Don't let any single cable network or Twitter feed tell you what to think.

Share story

On March 4, 1861, when our country stood on the brink of civil war, Abraham Lincoln, the newly elected 16th president, stood under the portico of the U.S. Capitol and addressed the crowd.

“We are not enemies, but friends,” he said. “Though passion may have strained, it must not break our bonds of affection. The mystic chords of memory … will yet swell the chorus of the Union, when again touched, as they surely will be, by the better angels of our nature.”

Lincoln’s first inaugural speech wasn’t destined to be recited by generations of schoolchildren like his Gettysburg Address, but it did capture the national mood. And it expressed his conviction that Americans would reunite after the cannon smoke cleared.

Today, when we find ourselves at another Great Divide, Jon Meacham, the Pulitzer Prize-winning historian, tells us to heed what Lincoln said and give the “better angels” thing another try.

In his latest book, “The Soul of America: The Battle for Our Better Angels,” he reminds us that times like these have tried men’s souls before — times marked by hatred, racism, fear, greed, panic. And each time we’ve managed to come back, thanks to our better angels. “A tragic element of history,” he writes, “is that every advance must contend with the forces of reaction.”

On the plus side, we can look back at the New Deal, the Marshall Plan, the Civil Rights Act of 1964 and Neil Armstrong’s walk on the moon, to name a few. On the minus side, we have the Ku Klux Klan, lynchings, the McCarthy witch-hunt of the 1950s, the riots of the 1960s and a whole lot more.

How, then, when we’re anxious about the future of the country, when a sitting president tears up treaties, sides with dictators, denies climate change, denounces the free press and declares the power to pardon himself, how can we rediscover our better angels?

Meacham says to do these five things:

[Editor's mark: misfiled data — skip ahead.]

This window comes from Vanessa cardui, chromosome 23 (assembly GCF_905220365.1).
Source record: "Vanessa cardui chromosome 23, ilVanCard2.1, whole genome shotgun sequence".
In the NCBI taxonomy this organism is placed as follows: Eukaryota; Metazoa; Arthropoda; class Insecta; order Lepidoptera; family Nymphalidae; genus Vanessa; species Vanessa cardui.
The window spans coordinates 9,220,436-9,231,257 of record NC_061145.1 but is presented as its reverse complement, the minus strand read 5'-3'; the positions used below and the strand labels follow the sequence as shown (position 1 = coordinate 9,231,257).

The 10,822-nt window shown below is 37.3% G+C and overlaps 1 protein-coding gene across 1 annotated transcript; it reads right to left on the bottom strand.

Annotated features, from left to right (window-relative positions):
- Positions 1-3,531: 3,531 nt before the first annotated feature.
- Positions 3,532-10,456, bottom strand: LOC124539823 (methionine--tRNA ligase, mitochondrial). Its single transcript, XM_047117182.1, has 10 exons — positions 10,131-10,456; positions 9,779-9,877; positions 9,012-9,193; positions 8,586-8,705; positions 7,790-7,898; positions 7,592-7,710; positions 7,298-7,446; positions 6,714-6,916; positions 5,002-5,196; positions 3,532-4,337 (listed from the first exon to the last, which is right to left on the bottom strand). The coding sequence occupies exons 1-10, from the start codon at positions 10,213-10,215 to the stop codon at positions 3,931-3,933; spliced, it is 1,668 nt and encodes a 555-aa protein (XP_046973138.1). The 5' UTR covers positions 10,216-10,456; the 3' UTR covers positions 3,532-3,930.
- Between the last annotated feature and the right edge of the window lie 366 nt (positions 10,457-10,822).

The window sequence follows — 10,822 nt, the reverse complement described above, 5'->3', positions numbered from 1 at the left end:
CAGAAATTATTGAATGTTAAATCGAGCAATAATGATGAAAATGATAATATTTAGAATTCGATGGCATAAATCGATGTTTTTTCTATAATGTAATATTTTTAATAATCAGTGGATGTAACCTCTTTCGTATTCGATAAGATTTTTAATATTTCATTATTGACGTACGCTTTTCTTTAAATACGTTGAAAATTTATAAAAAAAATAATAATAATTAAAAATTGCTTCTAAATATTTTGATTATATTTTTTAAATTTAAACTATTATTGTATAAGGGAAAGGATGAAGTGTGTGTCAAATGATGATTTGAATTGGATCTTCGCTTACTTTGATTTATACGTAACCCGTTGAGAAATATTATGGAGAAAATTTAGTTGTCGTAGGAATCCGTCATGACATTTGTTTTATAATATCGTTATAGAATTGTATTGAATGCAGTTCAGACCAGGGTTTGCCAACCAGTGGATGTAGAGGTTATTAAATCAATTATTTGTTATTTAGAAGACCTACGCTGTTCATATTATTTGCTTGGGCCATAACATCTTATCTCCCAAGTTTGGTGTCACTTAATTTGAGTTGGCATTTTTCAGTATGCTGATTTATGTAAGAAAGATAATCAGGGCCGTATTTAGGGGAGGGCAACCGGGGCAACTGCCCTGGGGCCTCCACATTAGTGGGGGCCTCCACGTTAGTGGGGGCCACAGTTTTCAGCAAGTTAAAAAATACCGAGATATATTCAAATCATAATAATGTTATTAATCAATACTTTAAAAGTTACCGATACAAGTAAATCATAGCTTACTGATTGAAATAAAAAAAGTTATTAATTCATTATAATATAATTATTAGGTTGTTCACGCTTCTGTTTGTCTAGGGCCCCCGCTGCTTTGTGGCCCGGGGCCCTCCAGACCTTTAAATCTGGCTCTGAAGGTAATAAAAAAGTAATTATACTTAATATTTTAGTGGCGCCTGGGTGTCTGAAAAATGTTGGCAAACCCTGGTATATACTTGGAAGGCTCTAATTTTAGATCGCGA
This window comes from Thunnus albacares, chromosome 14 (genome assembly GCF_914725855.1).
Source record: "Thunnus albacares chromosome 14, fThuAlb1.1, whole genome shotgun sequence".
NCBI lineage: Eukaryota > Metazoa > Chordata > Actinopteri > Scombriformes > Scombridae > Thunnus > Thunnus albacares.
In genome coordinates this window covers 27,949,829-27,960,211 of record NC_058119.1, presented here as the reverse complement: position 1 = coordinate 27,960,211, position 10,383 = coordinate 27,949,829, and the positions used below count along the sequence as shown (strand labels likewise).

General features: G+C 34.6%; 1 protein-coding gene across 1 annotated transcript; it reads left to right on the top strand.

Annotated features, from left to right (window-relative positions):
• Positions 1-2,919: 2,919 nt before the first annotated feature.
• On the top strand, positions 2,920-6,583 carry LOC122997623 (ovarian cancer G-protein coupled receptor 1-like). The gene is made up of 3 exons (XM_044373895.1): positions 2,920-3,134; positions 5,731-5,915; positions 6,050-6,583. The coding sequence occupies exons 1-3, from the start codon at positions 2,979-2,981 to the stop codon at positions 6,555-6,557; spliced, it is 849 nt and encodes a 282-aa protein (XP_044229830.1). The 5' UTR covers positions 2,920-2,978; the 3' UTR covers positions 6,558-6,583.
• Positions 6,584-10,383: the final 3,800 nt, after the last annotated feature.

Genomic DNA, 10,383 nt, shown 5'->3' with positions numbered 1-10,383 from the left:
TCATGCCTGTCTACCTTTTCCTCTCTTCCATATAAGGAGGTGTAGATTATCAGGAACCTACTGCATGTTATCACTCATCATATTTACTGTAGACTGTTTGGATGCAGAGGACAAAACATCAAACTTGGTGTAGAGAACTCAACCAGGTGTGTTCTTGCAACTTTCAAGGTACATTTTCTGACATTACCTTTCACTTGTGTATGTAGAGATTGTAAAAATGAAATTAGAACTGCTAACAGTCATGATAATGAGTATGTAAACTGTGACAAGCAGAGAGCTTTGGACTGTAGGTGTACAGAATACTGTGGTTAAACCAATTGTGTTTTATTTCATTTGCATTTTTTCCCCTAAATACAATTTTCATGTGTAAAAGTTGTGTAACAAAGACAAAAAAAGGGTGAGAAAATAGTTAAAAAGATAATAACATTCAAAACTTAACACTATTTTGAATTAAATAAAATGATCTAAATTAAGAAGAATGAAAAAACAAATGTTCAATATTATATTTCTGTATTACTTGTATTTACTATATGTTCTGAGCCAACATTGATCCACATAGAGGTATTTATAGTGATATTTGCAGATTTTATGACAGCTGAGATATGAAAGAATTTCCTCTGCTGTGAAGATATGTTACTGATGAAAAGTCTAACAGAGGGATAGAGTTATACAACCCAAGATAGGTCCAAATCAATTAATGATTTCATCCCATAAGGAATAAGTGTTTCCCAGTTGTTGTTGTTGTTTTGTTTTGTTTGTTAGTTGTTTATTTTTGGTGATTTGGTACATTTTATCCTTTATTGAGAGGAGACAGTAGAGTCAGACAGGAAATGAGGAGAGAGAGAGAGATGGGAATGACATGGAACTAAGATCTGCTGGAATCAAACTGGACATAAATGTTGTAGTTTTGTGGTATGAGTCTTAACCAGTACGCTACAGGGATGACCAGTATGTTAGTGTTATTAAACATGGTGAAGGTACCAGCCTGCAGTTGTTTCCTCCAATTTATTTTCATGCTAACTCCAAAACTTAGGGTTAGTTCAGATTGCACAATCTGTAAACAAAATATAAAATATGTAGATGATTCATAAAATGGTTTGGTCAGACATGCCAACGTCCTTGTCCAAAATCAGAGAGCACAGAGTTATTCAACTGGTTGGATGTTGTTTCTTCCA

1. Enter the arena. Theodore Roosevelt put it this way: “The first duty of an American citizen … is that he shall work in politics; the second is that he shall do that work in a practical manner; and the third is that he shall do it in accord with the highest principles of honor and justice.” In other words, work on behalf of the candidates and causes you believe in. Or run for public office yourself.

2. Resist tribalism. Eleanor Roosevelt advised her generation, “Attend not only the meetings of one’s own party but of the opposition. Find out what people are saying, what they are thinking, what they believe. … If we are to cope intelligently with a changing world, we must be flexible and willing to relinquish opinions.” Translated today: Don’t let any single cable network or Twitter feed tell you what to think.

3. Respect facts and deploy reason. John Adams said facts are stubborn things. Yet too many Americans are locked into their particular vision of the world, choosing this view or that based not on its grounding in fact but whether it’s endorsed by the leaders they follow. “The dictators of the world,” Harry Truman wrote, “say if you tell a lie often enough, people will believe it.” Remember that the next time you watch a presidential news conference.

4. Find a critical balance. In 1789, Thomas Jefferson wrote, “Wherever the people are well-informed they can be trusted with their own government.” Being informed is more than knowing details and arguments. It entails being humble enough to recognize that only on the rarest of occasions does any single camp have a monopoly on virtue or wisdom.

5. Keep history in mind. Daniel Webster drew this analogy from the sea: “When the mariner has been tossed for many days in thick weather, and on an unknown sea, he avails himself of the first pause in the storm … to take his latitude and ascertain how far the elements have driven him from his true course.” In like manner, consider how we fit in the grand scheme of things. History gives us a frame of reference. To remember Joe McCarthy, for instance, helps us to know a demagogue when we see one.

Days before a critical midterm election, Meacham’s advice couldn’t be more timely.